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Mid-Year Outlook for Private Equity Dealmaking in 2023

Jun 8, 2023

Following a piece EisnerAmper published in February on "The Outlook for Private Equity Dealmaking in 2023," several trends mentioned are expected to continue to play out this year and into early 2024 in what I called a shift back to an “old new normal.”

They included:

  • Transaction structures shifting more risk to sellers through increased amounts of rollover equity, seller notes and earnout growth targets;
  • Extended due diligence periods;
  • Pro forma EBITDA adjustments with low probabilities of realization would be heavily discounted;
  • Cost of capital would continue to increase with valuations to adjust downward 10-15% from peak levels by the end of 2023; and
  • Lower deal volumes on cautious optimism by investment groups and management teams.

Fast forwarding to mid-year 2023, we would like to discuss how these trends and dynamics are evolving and what we have learned through working on several buy- and sell-side transactions; attending ACG Capital Connections in Houston and Las Vegas; and broadly visiting with private equity, family office, and investment banking professionals.

Transaction Structures

There has certainly been a change in how investors are shifting risk back to sellers as we have seen a transition on letters of intent (LOIs). Sellers’ expectations on valuations have not fully adjusted and there seems to be some hangover from 2022. To bridge that gap, we are seeing investors and buyers asking for:

  1. Multiyear earnouts;
  2. Increased rollover equity amounts;
  3. Subordinated equity and promote structures to limit capital at risk at exit; and
  4. Long dated seller notes.

Due Diligence Periods

As momentum has swung in the buyer’s favor, transactions are taking longer to close. We not only are seeing longer post-LOI due diligence periods, but we are seeing clients take extended amounts of time executing pre-LOI due diligence with a considerable amount of effort understanding the industry dynamics and sensitivities to a potential near-term recession. After speaking with several private equity and family office professionals in the past five months, the consensus is that they are cautiously optimistic long-term, but the current macro environment is challenging, creating difficulty in assessing sustainable and targeted returns.

Additionally, a few of them voiced that is becoming more difficult to source compelling opportunities and deploy capital in value-creating investments. These trends are expected to continue into 2024 until the markets have some additional clarity on macro growth and a potential recession.

Cost of Capital & Sustainable Cash Flow

Cost of capital has been the story since the beginning of 2023. It’s no secret the Federal Reserve has increased interest rates, which has made its way to the private markets increasing cost of capital and opportunity cost. Senior debt pricing reached 8.1% in Q123 vs. 6.7% in Q422, while pricing on subordinated debt surged to 16.8% vs 14.5% respectively per GF Data. Additionally, GF Data reports average total debt employed on transactions in 2023 was 3.4x EBITDA compared to 3.6x EBITDA for all of 2022, while senior debt had fallen on average to 2.5x from 2.8x the prior year, forcing buyers to deploy increasing amounts of equity commitments. With lenders tightening their standards and regional banks under scrutiny, the cash flow impact of higher amounts of interest and principal payments are putting a renewed scrutiny on seller-proposed EBITDA adjustments.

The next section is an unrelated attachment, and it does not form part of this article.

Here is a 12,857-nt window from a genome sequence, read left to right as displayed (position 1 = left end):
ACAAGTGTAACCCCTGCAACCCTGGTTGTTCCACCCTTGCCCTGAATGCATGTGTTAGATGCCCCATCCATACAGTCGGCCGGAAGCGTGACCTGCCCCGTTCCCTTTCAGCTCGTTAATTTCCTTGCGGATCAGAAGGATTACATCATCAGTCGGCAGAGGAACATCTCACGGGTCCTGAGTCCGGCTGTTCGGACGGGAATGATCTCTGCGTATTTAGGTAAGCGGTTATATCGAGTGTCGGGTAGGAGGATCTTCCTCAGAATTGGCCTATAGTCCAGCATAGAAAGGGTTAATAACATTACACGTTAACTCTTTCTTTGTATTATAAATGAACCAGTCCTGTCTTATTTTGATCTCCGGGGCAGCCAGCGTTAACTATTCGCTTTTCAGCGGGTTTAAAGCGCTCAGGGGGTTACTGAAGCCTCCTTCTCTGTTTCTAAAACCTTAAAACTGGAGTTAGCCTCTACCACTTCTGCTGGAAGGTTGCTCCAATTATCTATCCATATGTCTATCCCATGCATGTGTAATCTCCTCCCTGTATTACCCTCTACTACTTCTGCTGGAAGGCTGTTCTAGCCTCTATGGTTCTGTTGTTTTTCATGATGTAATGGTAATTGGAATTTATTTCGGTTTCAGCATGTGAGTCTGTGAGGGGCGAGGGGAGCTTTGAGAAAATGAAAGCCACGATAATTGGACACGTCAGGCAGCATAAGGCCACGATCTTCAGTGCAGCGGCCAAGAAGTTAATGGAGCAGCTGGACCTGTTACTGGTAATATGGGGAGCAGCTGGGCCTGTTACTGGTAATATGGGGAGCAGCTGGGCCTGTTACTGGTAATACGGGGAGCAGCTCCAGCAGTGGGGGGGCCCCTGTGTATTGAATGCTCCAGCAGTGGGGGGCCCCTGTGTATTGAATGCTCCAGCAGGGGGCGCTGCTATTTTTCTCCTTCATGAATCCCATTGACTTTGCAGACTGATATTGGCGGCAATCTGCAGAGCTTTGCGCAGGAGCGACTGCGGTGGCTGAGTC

We are seeing low probability adjustments related to synergies, customer pricing and future events are being heavily discounted. As noted earlier, any value received for these are part of contingent payment structures based on company hurdles. This is a change from the behavior in early 2022, when sellers had market momentum and could dictate negotiations and valuations to some extent. At both the Houston and Las Vegas ACG Conferences, there was an effort to connect with senior and mezzanine lenders to establish new relationships and a lot of chatter on what banks were still active in the leverage markets at the moment as debt capital has become increasingly more difficult to source.

Deal Volume and Valuations

With longer due diligence periods, more complexity on the structures, valuation gaps between buyers and sellers, and increasing difficulty in raising senior and mezzanine debt, deal volumes are significantly off from the fast pace of 2021 and early 2022 time periods. Seventy completed transactions in Q123 were reported to GF Data, which is in line with Q422 and Q322 but well off the high mark of 172 deals completed in Q422. However, they report valuations are holding up with an average of 8.0x for deals completed in Q123 vs 6.8x and 8.2x in Q422 and Q322. We believe valuations are being buoyed by increased structural components that allow investors to meet their targeted IRRs through structures that increase equity rollover amounts and earnouts, and promote structures that limit capital at risk on the exit. With that being said, we are still in the camp that valuations will reset 10-15% over the next 6-12 months. Lower long-term growth, higher cost of capital, and recession indicators are now part of underwriting efforts, and we expect them to get baked in.

What's on Your Mind?

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Cory J. Markling

Cory Markling is a Partner specializing in transaction advisory services. He advises clients on matters related to mergers and acquisitions, leveraged buyouts, growth equity and debt capital.

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